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Chronic endometritis incidence in infertile women with and without polycystic ovary syndrome: a propensity score matched study

Abstract

Background

Polycystic ovary syndrome (PCOS) is known to be associated with chronic low-grade inflammation and endometrial dysfunction. Chronic endometritis (CE) is a type of local inflammation that can contribute to endometrial dysfunction in infertile women. Some clinicians recommend screening for CE in women at high risk, such as those with endometrial polyps. However, it is still uncertain whether there is a relationship between PCOS and CE, as well as whether women with PCOS require enhanced screening for CE. This study was to assess the incidence of CE among infertile women with PCOS by hysteroscopy combined with histopathology CD138 immunohistochemical staining of endometrium.

Methods

A total of 205 patients in the PCOS group and 4021 patients in the non-PCOS group from July 2017 to August 2022 were included in this retrospective study. After nearest-neighbor 1:4 propensity score matching (PSM), 189 PCOS patients were matched with 697 non-PCOS patients. Basic information was recorded. The CE incidence was compared. The risk factors affecting CE incidence were also analyzed.

Results

No significantly higher CE incidence in infertile women with PCOS were found either in total analysis or after PSM (P = 0.969; P = 0.697; respectively). Similar results were discovered in the subgroup of Body Mass Index (BMI) (P = 0.301; P = 0.671; P = 0.427; respectively) as well as the four PCOS phenotypes (P = 0.157). Intriguingly, the incidence of CE increased as BMI increased in the PCOS group, even though no significant differences were found (P = 0.263). Multivariate logistic regression showed that age, infertility duration, infertility type, PCOS, and obesity were not the independent risk factors affecting CE incidence.

Conclusion

The incidence of CE in PCOS patients did not significantly increase compared to non-PCOS patients. Similarly, no significant differences in the incidence of CE were observed among different PCOS phenotypes. The current evidence does not substantiate the need for widespread CE screening among PCOS women, potentially mitigating the undue financial and emotional strain associated with such screenings.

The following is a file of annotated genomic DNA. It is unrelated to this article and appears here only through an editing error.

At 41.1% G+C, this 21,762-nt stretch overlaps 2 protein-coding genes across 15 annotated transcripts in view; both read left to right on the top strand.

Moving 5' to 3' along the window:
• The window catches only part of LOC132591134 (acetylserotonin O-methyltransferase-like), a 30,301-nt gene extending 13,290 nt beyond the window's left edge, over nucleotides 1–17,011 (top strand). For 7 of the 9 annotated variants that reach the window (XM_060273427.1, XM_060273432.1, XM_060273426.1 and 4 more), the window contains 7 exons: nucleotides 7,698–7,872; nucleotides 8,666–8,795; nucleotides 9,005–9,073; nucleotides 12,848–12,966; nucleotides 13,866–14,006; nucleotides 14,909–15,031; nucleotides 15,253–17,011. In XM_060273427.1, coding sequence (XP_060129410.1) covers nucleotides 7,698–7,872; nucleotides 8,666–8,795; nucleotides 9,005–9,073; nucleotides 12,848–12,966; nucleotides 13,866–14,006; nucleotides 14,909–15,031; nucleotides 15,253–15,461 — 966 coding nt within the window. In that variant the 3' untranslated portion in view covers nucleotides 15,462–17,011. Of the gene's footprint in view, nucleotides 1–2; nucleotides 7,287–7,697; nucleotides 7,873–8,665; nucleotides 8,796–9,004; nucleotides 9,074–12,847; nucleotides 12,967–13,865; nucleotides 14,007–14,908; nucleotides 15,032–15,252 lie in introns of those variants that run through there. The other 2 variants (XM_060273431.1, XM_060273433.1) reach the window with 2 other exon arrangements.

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Background

Polycystic Ovary Syndrome (PCOS), the most prevalent endocrine and metabolic disorder among infertile women, is often associated with chronic low-grade inflammation. Its clinical manifestations encompass hyperandrogenism, insulin resistance, menstrual irregularities, and polycystic ovarian morphology. Studies have linked PCOS with elevated risks of miscarriage and biochemical pregnancy loss [1]. Given that high levels of inflammatory factors could potentially alter the endometrial environment, endometrial dysfunction in women with PCOS warrants careful attention.

Chronic endometritis (CE) is a local inflammation of the endometrium characterized by the infiltration of plasma cells in the endometrial stromal area [2]. CE is known to diminish endometrial receptivity, a crucial factor for successful embryo implantation [3]. The incidence of CE ranges from 2.8 to 56.8% in infertility patients, 14-67.5% in cases of recurrent implantation failure (RIF), and 27-57.8% in instances of recurrent spontaneous abortion (RSA) [4, 5]. Consequently, some clinicians advocate for enhanced CE screening in women at high risk, such as those with endometrial polyps. However, it is still uncertain whether there is a relationship between PCOS and CE, as well as whether women with PCOS require enhanced screening for CE.

Recent studies have demonstrated that CD138 (syndecan-1) can effectively stain plasma cell surfaces, thereby establishing CD138 immunohistochemistry staining as a more reliable diagnostic method for CE, enhancing both its sensitivity and accuracy [6, 7]. A recent study has indicated a higher incidence of CE in infertile patients with PCOS, as diagnosed through hysteroscopy. However, this study utilized conventional diagnostic methods, which rely on the identification of hysteroscopic features such as stromal edema, endometrial micropolyps, or hyperemia for CE diagnosis [8]. Currently, there is a dearth of studies exploring the use of hysteroscopy in conjunction with endometrial CD138 immunohistochemical staining to assess the incidence of CE in infertile women with PCOS. Consequently, this study seeks to investigate the incidence of CE diagnosed by CD138 immunohistochemical staining of endometrial specimens in infertile patients with PCOS, as well as the CE incidence in PCOS women with different clinical phenotypes.

Materials and methods